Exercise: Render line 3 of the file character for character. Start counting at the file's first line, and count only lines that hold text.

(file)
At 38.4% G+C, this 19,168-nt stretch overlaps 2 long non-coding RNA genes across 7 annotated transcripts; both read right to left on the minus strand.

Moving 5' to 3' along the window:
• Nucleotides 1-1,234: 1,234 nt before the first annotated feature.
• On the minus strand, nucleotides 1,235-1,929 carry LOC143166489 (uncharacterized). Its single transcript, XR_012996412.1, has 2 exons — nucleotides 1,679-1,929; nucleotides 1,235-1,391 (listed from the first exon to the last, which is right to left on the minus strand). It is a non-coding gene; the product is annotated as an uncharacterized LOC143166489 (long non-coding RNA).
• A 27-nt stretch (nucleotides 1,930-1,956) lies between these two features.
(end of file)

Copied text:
• Nucleotides 1-1,234: 1,234 nt before the first annotated feature.